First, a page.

Here's something you can try using some cardboard (file-folder material works too), a compass, and a protractor. This project is thanks to Chuck Fete, who teaches high school math. Cut two circles, one larger than the other. Mount them concentrically with a pin or thumbtack through the common center. Now mark out angles corresponding to the logs base 10 of the numbers, 1 through 9. Since there are 360 degrees in a circle, each fortieth corresponds to 9 degrees. Use the estimates for the logs in fortieths given above to figure out the angle for each number. An image of the final product is shown to the right. By rotating the inner circle, you can multiply by various numbers. The diagram shows three seconds each of multiplying by 1 through 6. Observe how the angles line up between the circles for the different multipliers. See if you can interpret the alignments for yourself based upon the multiplication tables you undoubtedly memorized years ago. Teachers: For more information on this project
respectively. If you don't believe me, divide each of them by 4 on a calculator and see how close they come to values listed as f(x) = 10 log10(x) in figure 6.3-1 in the main text.

Now let's do a quickie calculation using these. Suppose you wanted to know 10!. That's the product of the numbers from 1 to 10. And we know that the log of the product is the sum of the logs. So add these numbers up (which is an exercise many folks can do in their heads) and you get 262. When you divide by 40, you get 6 with a remainder of 22. The 6 tells us that 10! is somewhere between one million and ten million (that is, it's in the 106 decade, and 106 will be the characteristic). Now what about the remainder? It tells us the mantissa. Find where the remainder fits in the list of numbers above. It falls three fifths of the way between 19 and 24, which are the approximations for log10(3) and log10(4) respectively. Three fifths of the way between 3 and 4 is 3.6. So the answer is 3.6 million. How accurate is that? Well, in reality  10! = 3628800. Our approximation is off by less than 1%.

Here's another quickie table that's useful for doing still more calculations.

```    x         1.01  1.02  1.03  1.04  1.05  1.06  1.07  1.08  1.09

40 log10(x)   0.17  0.34  0.51  0.68  0.85  1.0   1.2   1.3   1.5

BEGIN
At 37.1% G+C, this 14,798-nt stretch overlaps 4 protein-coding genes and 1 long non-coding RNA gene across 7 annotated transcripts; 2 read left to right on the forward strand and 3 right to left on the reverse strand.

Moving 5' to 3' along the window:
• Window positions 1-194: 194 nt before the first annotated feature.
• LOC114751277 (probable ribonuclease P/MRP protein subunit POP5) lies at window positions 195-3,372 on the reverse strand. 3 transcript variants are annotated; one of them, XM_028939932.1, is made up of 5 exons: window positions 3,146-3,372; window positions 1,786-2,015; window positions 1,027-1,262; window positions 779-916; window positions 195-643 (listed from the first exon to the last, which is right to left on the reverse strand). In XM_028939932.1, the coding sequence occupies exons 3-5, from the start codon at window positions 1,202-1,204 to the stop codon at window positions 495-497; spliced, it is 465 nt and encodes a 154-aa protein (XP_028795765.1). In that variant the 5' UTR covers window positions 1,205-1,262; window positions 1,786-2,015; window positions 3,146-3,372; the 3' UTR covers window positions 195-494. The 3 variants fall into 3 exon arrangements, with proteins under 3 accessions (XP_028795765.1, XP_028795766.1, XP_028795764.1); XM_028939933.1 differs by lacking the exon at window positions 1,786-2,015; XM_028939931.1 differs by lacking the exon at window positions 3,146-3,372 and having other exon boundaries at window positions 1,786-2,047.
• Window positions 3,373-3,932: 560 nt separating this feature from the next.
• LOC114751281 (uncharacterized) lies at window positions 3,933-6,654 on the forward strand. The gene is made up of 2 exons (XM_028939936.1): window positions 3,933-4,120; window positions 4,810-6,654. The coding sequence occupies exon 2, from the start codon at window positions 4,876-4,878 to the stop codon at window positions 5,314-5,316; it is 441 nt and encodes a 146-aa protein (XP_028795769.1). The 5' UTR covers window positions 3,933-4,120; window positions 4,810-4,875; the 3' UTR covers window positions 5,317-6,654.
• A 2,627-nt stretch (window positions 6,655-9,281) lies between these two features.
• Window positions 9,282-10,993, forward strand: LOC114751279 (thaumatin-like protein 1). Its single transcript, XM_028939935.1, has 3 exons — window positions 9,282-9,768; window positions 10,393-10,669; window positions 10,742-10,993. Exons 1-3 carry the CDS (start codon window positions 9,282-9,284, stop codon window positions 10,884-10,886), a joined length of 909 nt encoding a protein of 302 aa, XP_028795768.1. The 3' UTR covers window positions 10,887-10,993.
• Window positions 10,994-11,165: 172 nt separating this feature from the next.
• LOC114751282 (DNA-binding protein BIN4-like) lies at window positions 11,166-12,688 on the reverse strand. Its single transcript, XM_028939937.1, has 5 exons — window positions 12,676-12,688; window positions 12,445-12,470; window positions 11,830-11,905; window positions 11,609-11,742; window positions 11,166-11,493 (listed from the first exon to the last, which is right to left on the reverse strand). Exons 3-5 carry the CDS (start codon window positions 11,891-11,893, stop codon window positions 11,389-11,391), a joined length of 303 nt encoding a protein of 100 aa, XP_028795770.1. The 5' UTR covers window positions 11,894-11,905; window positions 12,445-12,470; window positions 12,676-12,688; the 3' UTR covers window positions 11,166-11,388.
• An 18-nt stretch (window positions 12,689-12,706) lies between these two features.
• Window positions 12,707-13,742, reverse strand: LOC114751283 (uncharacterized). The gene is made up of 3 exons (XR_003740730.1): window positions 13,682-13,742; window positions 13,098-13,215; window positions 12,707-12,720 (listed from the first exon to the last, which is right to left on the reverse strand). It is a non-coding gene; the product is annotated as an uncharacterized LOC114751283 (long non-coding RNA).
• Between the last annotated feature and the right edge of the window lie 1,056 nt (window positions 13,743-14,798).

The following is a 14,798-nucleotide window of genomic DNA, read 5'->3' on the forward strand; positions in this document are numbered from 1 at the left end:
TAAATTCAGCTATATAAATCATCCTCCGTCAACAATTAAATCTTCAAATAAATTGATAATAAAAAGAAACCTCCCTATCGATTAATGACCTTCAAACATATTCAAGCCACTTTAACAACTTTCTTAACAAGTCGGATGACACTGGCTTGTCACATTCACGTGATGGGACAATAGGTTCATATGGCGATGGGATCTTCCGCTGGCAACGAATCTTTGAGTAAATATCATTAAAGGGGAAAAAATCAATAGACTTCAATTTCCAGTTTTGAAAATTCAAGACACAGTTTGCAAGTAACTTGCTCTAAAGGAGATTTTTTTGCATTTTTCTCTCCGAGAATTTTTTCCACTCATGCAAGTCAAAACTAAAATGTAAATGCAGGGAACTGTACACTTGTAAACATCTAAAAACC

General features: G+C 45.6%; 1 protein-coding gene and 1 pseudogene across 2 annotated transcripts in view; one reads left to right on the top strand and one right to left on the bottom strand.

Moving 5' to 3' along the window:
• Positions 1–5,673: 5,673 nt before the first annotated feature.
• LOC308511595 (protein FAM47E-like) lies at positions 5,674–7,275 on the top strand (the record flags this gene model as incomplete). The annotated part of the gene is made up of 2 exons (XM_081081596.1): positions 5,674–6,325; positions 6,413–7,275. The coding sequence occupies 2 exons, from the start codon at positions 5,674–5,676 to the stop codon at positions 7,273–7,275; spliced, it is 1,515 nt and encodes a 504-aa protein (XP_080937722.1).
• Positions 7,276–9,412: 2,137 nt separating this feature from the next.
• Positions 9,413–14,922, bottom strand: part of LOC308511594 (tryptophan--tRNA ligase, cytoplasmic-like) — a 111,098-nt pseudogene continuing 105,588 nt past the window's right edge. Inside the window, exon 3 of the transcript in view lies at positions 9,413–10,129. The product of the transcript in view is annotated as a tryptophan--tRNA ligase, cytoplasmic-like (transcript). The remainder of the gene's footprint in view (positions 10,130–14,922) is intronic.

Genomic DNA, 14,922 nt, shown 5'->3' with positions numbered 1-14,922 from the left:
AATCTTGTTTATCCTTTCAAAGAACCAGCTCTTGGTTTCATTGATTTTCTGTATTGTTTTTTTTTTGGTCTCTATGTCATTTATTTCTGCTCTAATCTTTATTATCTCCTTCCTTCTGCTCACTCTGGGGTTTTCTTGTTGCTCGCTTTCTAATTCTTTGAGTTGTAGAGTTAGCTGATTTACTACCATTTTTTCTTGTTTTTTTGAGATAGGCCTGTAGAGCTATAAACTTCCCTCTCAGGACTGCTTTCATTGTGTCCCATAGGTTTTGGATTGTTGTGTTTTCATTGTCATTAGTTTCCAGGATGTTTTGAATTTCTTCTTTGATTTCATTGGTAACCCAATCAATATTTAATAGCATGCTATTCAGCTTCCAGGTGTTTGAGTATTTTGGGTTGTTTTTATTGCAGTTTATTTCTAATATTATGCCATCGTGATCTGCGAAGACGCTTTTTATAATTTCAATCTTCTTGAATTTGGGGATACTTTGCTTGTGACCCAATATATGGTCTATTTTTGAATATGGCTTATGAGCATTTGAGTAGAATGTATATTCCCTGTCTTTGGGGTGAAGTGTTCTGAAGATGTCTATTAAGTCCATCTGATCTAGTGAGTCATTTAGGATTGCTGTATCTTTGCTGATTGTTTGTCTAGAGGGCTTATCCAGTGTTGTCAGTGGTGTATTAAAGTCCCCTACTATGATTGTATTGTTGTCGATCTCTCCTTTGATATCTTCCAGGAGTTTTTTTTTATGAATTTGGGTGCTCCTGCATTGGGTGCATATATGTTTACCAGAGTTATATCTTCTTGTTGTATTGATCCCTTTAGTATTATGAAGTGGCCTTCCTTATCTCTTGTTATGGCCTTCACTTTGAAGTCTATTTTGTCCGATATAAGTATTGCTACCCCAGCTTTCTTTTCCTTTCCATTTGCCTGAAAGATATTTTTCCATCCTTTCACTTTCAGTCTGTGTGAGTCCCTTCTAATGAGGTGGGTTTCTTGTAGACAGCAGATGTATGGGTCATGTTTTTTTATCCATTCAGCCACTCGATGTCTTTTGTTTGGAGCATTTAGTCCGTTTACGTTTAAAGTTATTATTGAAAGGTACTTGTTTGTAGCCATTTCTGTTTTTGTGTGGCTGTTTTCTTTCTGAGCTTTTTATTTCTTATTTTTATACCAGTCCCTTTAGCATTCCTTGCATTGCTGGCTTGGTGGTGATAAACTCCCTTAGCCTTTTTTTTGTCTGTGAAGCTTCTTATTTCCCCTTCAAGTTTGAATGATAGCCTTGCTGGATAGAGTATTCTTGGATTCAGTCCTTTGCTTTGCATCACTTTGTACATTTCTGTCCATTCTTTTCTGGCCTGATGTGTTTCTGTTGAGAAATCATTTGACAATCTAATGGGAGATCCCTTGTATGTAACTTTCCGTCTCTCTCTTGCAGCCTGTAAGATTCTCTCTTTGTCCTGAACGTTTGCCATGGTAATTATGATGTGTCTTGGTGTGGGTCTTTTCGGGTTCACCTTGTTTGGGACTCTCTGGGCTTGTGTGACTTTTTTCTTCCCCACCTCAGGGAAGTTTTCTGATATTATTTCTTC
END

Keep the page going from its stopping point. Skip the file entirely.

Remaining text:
x         1.1  1.2  1.3  1.4  1.5  1.6  1.7  1.8  1.9

40 log10(x)   1.7  3.2  4.6  5.8  7.0  8.2  9.2  10.2 11.2

table 6.3-2:  40 log10 Approximations
```
I had to cheat and use a calculator to make this, so for it to be useful, you either have to memorize it or make a cheater-card and keep it in your wallet. Then, for example, if somebody wanted to know what \$1000 would be left for 25 years at 6% interest, you could take the approximation for log10(1.06), multiply it by 25 to get 25, then remember that's in 40ths and that 25/40 is one fourth of the way between the approximation we had for log10(4) and log10(5). Then you'd know that you would end up with about \$4250 (the actual is \$4292).

With all this in mind, try multiplying all the approximations by 6, so that each represents 240 log10(x), and see if you can make sense of the rule of 72, a financial rule of thumb which states that to find out how many years it takes your money to double, divide the annual interest rate (in percentage points) into 72.

And by the way, how do you think I knew that the logs base 10 of the integers 2 through 9 are irrational? Pick any natural number that is not a power of 10. Call it n. If log10(n) were rational, then there would be two natural numbers, p and q, such that p/q = log10(n). But then

```   p  =  q log10(n)  =  log10(nq)
```
Since log10(x) is the inverse function of 10x, it must also be true that
```   10p  =  nq
```
Remember that n, p, and q are all counting numbers. See if you can make an argument based upon prime factorization of the two sides of the above equation to show why this equation is impossible unless n is a power of 10.